Luweero appears to be a hotbed of such attacks as on July 24, 2016, an officer was wounded by unidentified machete-wielding thugs, who made off with his gun. Festo Nsubuga, a police officer attached to Ndejje police post in Luweero, was attacked at around 8pm as he returned from duty at Ndejje University.
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On December 17, 2021, unknown assailants gunned down two police officers at Nakasozi police post before fleeing with their two guns. The deceased were identified as Francis Nsubuga and SPC Paul Ddimba.
This was the second attack over a nine-day stretch in which officers were targeted. The first happened on December 7, 2021, at Ssebobbo Village in Sekanyi Town Council, Mityana District.
Enanga weighs in on mergers
“During the 25th Police Council meeting in November 2019, President Museveni directed the Force to review its territorial policing doctrine by focusing more on policing at the sub-county level to help increase efficiency, consistency and stronger partnership with the community at that level.
As a result, police conducted a study of the proposed sub-county policing model to ensure an effective policing policy of the urban and rural areas of the community. The model is premised on the need to enhance police visibility, automation of policing services through advanced technology, consolidation of the available resources and assets at the sub-county.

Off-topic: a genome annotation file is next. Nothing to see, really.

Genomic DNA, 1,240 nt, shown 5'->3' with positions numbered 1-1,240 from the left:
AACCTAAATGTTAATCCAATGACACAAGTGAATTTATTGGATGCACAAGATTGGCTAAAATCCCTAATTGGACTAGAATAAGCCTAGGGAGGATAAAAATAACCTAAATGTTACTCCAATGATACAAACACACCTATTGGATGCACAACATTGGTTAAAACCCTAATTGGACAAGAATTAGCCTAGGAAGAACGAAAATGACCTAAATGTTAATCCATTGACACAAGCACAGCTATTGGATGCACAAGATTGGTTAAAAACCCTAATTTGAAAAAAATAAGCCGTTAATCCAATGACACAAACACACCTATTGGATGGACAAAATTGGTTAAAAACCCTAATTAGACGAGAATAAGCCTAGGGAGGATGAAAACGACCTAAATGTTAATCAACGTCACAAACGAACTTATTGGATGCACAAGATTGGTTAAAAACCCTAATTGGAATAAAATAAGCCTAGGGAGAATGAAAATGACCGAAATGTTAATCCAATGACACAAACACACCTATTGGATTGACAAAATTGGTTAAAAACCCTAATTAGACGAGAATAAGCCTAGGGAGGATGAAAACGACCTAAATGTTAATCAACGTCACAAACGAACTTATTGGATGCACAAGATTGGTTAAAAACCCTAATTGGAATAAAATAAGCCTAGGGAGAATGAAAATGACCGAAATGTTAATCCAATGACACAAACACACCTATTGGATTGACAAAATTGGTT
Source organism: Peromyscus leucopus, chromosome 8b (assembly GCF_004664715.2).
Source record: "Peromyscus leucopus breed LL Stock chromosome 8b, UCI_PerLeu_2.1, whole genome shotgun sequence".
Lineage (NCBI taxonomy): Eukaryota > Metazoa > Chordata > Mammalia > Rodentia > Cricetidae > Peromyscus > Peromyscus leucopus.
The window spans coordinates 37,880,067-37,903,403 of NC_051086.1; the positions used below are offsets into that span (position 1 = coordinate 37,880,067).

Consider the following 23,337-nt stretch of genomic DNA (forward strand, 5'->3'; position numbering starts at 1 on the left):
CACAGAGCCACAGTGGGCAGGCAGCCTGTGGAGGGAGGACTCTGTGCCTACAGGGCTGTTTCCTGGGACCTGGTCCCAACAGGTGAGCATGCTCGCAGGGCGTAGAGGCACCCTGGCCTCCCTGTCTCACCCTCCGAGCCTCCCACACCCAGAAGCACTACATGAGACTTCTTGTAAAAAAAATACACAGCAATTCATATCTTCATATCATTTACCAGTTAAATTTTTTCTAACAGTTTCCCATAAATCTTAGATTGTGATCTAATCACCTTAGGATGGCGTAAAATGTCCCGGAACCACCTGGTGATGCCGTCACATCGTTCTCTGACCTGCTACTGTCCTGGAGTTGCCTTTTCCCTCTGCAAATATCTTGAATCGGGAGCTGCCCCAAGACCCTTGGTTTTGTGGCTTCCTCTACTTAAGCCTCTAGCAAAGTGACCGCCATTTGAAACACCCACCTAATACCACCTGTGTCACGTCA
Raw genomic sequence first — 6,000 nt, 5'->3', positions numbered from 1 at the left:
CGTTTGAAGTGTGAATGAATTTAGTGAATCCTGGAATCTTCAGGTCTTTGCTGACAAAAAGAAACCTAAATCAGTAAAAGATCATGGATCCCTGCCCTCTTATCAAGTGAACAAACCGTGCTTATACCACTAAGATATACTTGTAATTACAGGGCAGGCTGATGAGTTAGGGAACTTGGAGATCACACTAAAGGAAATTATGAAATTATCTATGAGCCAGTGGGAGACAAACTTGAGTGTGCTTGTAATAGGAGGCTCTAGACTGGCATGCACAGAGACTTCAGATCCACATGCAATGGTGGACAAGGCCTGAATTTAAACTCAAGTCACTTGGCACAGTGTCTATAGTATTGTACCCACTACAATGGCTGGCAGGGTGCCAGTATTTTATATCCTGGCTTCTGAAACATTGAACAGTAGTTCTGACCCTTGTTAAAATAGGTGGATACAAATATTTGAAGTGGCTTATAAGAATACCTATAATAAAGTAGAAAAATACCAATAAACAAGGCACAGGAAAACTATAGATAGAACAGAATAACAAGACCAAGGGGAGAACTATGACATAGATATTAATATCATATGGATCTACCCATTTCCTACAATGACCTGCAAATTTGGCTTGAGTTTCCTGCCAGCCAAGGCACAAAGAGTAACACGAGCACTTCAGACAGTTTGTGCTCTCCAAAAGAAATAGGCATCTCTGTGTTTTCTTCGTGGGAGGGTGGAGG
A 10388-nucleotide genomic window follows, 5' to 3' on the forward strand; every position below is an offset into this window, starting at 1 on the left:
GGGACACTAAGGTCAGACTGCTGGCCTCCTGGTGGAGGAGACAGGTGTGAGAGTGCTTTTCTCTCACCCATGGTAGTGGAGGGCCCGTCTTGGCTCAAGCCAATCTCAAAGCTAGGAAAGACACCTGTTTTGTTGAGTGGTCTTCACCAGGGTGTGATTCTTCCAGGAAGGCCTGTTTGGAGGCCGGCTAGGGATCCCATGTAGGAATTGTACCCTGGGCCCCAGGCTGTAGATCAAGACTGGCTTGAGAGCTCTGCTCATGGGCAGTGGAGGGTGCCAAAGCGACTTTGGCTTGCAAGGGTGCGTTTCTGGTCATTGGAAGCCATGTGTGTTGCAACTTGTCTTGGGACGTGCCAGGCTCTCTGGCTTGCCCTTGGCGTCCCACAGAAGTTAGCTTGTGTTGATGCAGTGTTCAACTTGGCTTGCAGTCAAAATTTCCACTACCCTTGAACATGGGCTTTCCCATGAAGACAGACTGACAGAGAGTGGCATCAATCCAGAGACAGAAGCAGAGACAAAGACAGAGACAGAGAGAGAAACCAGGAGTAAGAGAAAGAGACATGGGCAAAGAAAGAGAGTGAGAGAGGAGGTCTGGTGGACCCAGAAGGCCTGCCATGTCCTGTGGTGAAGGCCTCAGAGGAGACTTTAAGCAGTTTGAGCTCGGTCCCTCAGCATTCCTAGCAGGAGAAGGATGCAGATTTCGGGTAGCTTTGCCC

In addition, the key aspects of the model would involve the establishment of at least one police station per sub-county, deployment of not less than 20 personnel, deployment of motorcycle squads, installation of counter phones that are popularised among residents, dedicated counter response teams, critical facilities, modern lockup facilities, better accommodation and medical services.
After a thorough study and evaluation of the model, a framework for the implementation of the sub-county policing model was done. The Force is now piloting the practicability of the model in selected areas within the Kampala Metropolitan policing area and in the central regions of Savanah, Katonga, Ssezibwa and Wamala. Its success will lead to its full-scale implementation plan to cover all 2,624 sub-counties in the country.
There are, however, fears from the local leaders and the communities in the piloted areas that the merger of forces will impair performance in our local policing. We want to assure the public that the restructuring and reorganisation is in its pilot phase. A full spectrum of police services to the entire sub-county will continue to be provided in a more effective and efficient manner...
In the past, we have implemented the merger of forces in a strategic manner but sustained the delivery and responsiveness of policing services. At the sub-county level, the Force is bigger to deliver protection, safety and security.
Therefore, the merger of forces under the sub-county policing model has good potential and will not necessarily lead to a decline in local policing since the sub-county is still at a local level. We will be able to maintain community level outcomes and relationships and sustain the neighbourhood policing strategies.”